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"It must be frustrating to go through all that paperwork and not find anything because there's nothing there," he said in a phone call that came out of the blue on a weekend.
The message was: You can't make a move without me finding out about it.
Lauzon also owns numerous vacant lots and storefronts sprinkled throughout the city.
His dual, arguably incompatible, roles were on display in June, when Lauzon strong-armed the city council to go into executive session — possibly in violation of the state's open meeting law — to hear about his previously secret plans for Park Center.
If Lauzon gets his wish, all of this real estate will be renovated or removed to make way for a million project dubbed the Park Center, a development of condos, high-end apartments, a grocery store, and a convention center and hotel.
"This could transform Barre," he said of what would be the city's largest development in recent history.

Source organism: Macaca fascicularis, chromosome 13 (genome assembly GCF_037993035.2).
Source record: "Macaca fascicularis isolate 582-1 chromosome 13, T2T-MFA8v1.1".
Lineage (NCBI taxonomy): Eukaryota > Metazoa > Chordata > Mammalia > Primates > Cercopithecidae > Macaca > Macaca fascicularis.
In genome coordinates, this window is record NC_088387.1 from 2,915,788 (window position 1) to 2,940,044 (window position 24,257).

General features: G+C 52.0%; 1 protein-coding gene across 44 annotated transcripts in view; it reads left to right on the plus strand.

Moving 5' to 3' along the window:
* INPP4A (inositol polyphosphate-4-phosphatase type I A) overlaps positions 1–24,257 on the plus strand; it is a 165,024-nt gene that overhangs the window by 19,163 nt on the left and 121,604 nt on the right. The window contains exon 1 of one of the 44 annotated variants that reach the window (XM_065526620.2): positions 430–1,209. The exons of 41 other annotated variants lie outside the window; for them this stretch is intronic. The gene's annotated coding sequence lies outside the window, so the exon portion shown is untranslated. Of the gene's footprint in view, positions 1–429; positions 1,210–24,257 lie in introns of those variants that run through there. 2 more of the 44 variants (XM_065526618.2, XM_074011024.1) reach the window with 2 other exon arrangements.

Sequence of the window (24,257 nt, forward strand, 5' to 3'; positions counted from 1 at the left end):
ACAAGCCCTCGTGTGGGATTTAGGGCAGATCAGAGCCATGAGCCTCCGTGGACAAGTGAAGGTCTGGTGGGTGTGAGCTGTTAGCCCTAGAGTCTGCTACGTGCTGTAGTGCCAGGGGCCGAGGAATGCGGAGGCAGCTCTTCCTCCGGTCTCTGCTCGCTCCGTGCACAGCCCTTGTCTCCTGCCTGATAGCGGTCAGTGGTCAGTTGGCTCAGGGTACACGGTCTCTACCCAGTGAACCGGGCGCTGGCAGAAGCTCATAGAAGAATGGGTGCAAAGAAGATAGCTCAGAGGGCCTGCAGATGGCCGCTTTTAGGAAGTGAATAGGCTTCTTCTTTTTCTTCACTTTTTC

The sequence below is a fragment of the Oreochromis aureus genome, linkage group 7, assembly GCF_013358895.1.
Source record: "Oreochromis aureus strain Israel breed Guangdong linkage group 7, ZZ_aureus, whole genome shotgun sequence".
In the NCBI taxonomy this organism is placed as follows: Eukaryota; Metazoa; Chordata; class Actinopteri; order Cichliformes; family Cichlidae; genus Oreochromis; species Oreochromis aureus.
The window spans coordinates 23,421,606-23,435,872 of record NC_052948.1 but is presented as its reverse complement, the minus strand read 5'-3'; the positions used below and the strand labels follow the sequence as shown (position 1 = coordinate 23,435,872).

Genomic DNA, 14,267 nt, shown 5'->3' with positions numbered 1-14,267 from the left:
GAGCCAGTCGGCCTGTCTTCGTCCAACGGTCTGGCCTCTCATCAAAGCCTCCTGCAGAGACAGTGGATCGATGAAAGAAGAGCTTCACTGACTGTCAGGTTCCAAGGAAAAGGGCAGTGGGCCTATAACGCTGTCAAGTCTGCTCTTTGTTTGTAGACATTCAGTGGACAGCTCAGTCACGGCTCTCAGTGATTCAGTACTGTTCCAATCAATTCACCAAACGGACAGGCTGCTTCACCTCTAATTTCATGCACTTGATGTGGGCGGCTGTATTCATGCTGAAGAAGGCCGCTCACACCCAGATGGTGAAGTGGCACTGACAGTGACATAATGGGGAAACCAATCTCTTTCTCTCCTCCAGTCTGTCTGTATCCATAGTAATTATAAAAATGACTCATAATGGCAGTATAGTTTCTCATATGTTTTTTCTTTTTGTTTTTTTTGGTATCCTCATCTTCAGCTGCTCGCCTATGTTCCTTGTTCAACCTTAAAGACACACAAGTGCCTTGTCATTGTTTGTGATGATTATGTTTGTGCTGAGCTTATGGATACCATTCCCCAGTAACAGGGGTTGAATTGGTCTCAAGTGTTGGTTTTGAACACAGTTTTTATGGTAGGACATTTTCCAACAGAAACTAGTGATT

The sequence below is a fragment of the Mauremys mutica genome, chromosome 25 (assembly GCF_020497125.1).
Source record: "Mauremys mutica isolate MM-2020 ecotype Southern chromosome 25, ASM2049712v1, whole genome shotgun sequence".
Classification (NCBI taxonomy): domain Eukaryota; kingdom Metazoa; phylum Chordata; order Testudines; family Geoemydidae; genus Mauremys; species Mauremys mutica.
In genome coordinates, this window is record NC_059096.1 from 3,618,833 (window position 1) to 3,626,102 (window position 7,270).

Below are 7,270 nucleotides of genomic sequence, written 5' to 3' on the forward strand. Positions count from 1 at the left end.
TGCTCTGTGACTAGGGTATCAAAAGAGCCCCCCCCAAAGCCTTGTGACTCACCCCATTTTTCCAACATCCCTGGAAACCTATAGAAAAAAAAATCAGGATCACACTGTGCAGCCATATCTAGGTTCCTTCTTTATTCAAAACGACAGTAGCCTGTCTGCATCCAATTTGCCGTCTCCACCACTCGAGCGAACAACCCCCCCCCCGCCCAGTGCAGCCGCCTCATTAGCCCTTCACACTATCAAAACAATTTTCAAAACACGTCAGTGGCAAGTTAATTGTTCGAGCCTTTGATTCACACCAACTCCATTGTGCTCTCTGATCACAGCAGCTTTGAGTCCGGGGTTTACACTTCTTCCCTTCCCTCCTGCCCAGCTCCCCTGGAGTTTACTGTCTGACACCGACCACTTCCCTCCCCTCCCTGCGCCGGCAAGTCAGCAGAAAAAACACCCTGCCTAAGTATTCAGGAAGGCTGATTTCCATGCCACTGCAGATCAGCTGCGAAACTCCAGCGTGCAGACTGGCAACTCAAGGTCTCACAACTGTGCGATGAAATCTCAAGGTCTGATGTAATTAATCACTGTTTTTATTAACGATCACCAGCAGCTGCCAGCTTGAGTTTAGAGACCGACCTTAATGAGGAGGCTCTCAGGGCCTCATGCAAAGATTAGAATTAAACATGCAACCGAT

Before him was an abandoned structure known to locals as the Homer Fitts building.
To his right was Downtown Rentals, which brokers cheap rooms.
"For me and many others, the key concern has been about transparency and what is very clearly a conflict of interest," her colleague, Councilor Brandon Batham, told Seven Days.
He and his wife, Karen, own dozens of properties, many of them downtown, with a combined assessed value of .7 million — 1.8 percent of the city's grand list.
The Lauzons rent space to Aubuchon Hardware and Dollar General stores, a trendy restaurant, a gym, offices, small industrial companies, and more than a dozen apartments.
"If you have a concern about it, throw your hat in the ring, grow some balls and try to do something," Lauzon said. He likes the sound of it, too, whether he's talking about "making his first million" or how little sleep he requires: four hours a night.
Although his last name is French Canadian, there's a touch of The Godfather in Lauzon, who moved from New Jersey to Vermont as a boy and has spent most of his life in Barre.